Lolita (1997)

Lolita (1997)

The Lolita (1997) remake had a greater freedom to present the novel in a light much closer to the power and disturbing nature of the Nabokov novel

Lolita (1997)

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When a movie is remade I usually look for something different from the original, something new brought to the screen. This film is such a remake. The late, great director, Stanley Kubrick, did the original film treatment of this movie, based on the novel by Vladimir Nabokov, in 1962. Back then, the restrictions on films were much more severe. The moral climate less ‘tolerant’ than found today.

As such, Kubrick was force to make certain concessions to the movie industry and other watchdog groups. He did, however, have the advantage of the book’s author writing the screenplay. Still, some portions of the book’s intensity were reduced to almost a slapstick demeanor. The 1997 remake had a greater freedom to present the novel in a light much closer to the power and disturbing nature of the Nabokov novel. Yet even in the ‘freer’ climate of the late nineties, the film’s release was marred by controversy and shown only in a very limited release. Then, a slightly edited version was shown on cable’s Showtime network. Now, the full movie with many extras is out on DVD. The movie remains disturbing, upsetting and unsettling. One reason for this is the main character, Humbert Humbert, while in love with a fourteen year old girl is presented as an almost likeable character. Humbert is a typical man of some genteel upbringing that is doomed by his morally wrong obsession.

The cast that was assembled for this movie fits like a hand in a custom made glove. Melanie Griffin as Charlotte Haze, the mother of Lolita. She is a small town woman that tries to act sophisticated and worldly. Actually, the small town affectations are all too obvious. Humbert is incredibly played by Jeremy Irons. This actor as constantly displayed a wide scope to his talent and this film is no exception. His rendition of Humbert is of a man knowing something is wrong with how he feels and yet trapped by this awful obsession. You try to see Humbert as a monster but Irons gives him such a human side you almost pity him, almost. Next there is Claire Quinty, another pedophile but much darker than Humbert. Played by Frank Langella in the style subtle evil, quiet and waiting, Quinty is the dark side of Humbert, a figure in the shadows always a step behind. The crowning jewel of this cast is without a doubt Lolita, played by Dominique Swain. She was only fourteen when filming this movie so her mother and a team of lawyers had to be on the set. Swain’s portrayal of Lolita is a mixture of innocence and sexually awakening. She tests the waters with Humbert, seeing how far she can push him. Every move, every gesture is a reminder of how dangerous the situation has become.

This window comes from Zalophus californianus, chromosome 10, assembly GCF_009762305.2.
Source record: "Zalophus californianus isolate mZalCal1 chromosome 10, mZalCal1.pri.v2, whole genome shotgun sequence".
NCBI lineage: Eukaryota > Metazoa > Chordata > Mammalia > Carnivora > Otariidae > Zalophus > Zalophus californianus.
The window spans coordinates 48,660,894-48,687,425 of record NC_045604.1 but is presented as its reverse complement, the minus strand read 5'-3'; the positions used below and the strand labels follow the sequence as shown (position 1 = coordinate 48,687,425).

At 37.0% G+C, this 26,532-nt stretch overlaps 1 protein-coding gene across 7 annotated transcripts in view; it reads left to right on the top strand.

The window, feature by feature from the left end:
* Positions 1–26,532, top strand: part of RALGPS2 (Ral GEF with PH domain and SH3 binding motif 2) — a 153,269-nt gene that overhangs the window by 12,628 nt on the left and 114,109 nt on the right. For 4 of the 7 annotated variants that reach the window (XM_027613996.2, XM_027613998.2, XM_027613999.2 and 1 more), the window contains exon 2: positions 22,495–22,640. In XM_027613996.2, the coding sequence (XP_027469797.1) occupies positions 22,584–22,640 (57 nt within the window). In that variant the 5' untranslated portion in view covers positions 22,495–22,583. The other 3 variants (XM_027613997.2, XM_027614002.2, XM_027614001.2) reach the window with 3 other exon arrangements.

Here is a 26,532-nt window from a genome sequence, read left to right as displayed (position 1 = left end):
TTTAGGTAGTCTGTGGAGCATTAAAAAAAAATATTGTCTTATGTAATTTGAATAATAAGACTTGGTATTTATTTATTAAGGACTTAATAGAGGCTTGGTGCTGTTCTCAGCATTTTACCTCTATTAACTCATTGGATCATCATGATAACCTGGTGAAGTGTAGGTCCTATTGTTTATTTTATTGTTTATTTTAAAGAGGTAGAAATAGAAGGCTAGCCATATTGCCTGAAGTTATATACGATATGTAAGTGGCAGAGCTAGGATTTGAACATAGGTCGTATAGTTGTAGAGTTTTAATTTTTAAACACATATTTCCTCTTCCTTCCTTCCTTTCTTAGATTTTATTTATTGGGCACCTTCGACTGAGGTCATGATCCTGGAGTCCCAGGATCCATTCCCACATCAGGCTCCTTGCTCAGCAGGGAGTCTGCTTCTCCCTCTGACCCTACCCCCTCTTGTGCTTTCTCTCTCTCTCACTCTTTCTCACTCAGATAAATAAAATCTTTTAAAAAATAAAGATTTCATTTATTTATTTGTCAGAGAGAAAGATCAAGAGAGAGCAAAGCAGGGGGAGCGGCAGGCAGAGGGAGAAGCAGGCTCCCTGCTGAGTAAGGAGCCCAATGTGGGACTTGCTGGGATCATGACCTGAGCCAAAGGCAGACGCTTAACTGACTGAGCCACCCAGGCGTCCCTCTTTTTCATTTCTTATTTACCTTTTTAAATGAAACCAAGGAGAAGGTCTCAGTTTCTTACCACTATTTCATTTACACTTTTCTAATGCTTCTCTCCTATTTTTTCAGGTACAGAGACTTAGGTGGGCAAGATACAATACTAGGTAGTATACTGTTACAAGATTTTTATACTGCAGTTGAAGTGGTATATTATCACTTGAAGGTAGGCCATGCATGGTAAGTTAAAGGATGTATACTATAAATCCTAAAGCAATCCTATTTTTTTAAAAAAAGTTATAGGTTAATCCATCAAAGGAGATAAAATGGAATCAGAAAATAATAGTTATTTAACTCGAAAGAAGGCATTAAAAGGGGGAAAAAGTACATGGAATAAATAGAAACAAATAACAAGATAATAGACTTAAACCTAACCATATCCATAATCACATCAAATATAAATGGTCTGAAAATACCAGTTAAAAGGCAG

The director, Adrian Lyne is no stranger to either hit or controversial movies. His previous films include Flashdance, Fatal Attraction, Indecent Proposal, Jacob’s Ladder and Nine and a half Weeks. This list of credits demonstrates this director is willing to take a chance and push the envelope. In Lolita, Lyne is a master of contrast. The sexual tensions of the Haze home in stark contrast to the beautiful and serene countryside. The light surrounding Lolita as counterpoint to the murky darkness of Quinty. The sum effect is a tapestry that is woven from the widest range of man and nature. Lyne also let Swain play with the role a lot. This permitted her natural youthful qualities shine through Lolita (1997).

The Lolita (1997) DVD itself is carefully crafted. The animated menus lead you though the disc and it’s many added features. One of the best extra is the actual screen test used for Swain. Her playfulness and reaction to the role was apparent even that early in the filming process. There is also an excellent commentary and a Showtime featurette. Lolita (1997) is in 1:85 aspect ratio with Dolby 5.1 sound. The topic of the movie is heinous; the treatment is well worth the view.

Movie Review of Lolita (1997) by Doug MacLean of

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